This entire approach to the study of nature was strongly rejected by the early modern philosophers such as Francis Bacon , Thomas Hobbes , John Locke , and David Hume , all of whom preferred the word "understanding" in place of " intellectus " or "intelligence" in their English philosophical works. The definition of intelligence is controversial. From " Mainstream Science on Intelligence " , an op-ed statement in the Wall Street Journal signed by fifty-two researchers out of total invited to sign : [6].

A very general mental capability that, among other things, involves the ability to reason, plan, solve problems, think abstractly, comprehend complex ideas, learn quickly and learn from experience. It is not merely book learning, a narrow academic skill, or test-taking smarts. Rather, it reflects a broader and deeper capability for comprehending our surroundings—"catching on," "making sense" of things, or "figuring out" what to do.

Individuals differ from one another in their ability to understand complex ideas, to adapt effectively to the environment, to learn from experience, to engage in various forms of reasoning, to overcome obstacles by taking thought. Although these individual differences can be substantial, they are never entirely consistent: a given person's intellectual performance will vary on different occasions, in different domains, as judged by different criteria.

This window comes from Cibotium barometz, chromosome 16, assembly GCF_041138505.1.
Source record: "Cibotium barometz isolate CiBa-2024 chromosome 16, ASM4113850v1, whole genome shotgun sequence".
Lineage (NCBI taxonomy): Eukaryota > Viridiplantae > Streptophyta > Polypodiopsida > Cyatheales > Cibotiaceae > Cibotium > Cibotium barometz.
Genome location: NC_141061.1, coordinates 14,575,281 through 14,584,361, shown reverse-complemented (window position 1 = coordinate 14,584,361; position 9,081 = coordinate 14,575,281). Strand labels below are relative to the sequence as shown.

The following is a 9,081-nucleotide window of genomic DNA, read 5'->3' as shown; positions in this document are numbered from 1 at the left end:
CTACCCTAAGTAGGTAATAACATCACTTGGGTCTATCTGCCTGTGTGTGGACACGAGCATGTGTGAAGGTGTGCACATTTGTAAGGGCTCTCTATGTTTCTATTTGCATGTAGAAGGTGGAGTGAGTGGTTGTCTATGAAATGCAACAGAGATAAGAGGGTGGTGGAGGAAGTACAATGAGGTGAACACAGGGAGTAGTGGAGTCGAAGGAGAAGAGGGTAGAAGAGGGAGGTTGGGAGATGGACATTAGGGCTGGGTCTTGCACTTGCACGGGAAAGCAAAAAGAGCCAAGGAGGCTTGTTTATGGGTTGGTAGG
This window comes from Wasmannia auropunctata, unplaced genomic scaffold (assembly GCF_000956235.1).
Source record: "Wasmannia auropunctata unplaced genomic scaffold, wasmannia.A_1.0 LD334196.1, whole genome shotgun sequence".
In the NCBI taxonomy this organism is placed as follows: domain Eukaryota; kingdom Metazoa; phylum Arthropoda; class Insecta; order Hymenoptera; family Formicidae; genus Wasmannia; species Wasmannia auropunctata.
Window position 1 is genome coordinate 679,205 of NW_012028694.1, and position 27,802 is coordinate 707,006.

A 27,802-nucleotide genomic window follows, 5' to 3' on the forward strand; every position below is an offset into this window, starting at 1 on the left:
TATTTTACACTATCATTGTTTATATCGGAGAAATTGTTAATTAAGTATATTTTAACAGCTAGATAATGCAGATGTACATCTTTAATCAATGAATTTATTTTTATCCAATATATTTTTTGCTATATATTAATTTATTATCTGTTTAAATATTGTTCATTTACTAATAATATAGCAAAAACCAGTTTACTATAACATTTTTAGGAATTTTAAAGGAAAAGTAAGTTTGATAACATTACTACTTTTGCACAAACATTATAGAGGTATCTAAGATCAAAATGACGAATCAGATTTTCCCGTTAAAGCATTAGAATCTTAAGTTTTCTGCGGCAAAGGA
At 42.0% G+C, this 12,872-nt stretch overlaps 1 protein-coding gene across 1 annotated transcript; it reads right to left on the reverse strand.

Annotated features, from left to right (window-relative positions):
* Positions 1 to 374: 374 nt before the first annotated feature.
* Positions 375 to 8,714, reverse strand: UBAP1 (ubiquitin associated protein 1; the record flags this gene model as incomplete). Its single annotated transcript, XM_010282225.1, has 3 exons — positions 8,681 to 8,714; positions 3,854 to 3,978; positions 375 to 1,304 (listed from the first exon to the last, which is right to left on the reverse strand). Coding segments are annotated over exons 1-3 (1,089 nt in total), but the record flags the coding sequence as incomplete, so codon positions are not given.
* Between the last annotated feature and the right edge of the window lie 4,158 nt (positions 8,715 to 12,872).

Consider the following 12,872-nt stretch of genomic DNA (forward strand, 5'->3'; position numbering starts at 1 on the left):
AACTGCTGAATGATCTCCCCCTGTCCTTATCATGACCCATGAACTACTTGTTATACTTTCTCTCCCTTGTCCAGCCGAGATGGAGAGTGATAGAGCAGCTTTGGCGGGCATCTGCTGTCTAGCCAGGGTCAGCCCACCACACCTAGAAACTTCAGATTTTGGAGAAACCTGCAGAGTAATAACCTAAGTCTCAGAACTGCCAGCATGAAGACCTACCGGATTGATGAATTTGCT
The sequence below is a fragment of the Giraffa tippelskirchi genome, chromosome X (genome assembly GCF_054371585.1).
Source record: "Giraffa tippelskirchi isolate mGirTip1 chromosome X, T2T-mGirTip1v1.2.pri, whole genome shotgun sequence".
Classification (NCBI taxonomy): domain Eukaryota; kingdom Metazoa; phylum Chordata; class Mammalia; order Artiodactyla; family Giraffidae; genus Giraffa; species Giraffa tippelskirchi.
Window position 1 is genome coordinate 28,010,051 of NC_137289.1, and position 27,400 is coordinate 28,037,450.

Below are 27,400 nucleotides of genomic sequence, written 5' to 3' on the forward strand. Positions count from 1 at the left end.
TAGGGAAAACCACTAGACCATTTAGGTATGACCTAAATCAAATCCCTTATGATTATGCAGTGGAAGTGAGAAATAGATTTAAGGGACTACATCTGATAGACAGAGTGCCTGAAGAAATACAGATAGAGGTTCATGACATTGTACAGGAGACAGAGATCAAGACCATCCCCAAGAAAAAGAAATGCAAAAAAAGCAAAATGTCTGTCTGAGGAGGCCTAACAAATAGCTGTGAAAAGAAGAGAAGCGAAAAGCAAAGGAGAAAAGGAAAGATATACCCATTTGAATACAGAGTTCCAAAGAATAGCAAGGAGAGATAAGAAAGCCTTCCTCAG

Concepts of "intelligence" are attempts to clarify and organize this complex set of phenomena.

Although considerable clarity has been achieved in some areas, no such conceptualization has yet answered all the important questions, and none commands universal assent. Indeed, when two dozen prominent theorists were recently asked to define intelligence, they gave two dozen, somewhat different, definitions. Besides those definitions, psychology and learning researchers also have suggested definitions of intelligence such as the following:. In short, intelligence doesn't like to get trapped".

Louis L. Thurstone: The Nature of Intelligence: Chapter A Definition of Intelligence

Human intelligence is the intellectual power of humans, which is marked by complex cognitive feats and high levels of motivation and self-awareness. It is a cognitive process. It gives humans the cognitive abilities to learn , form concepts , understand , and reason , including the capacities to recognize patterns , comprehend ideas, plan , solve problems , and use language to communicate.

Intelligence enables humans to experience and think.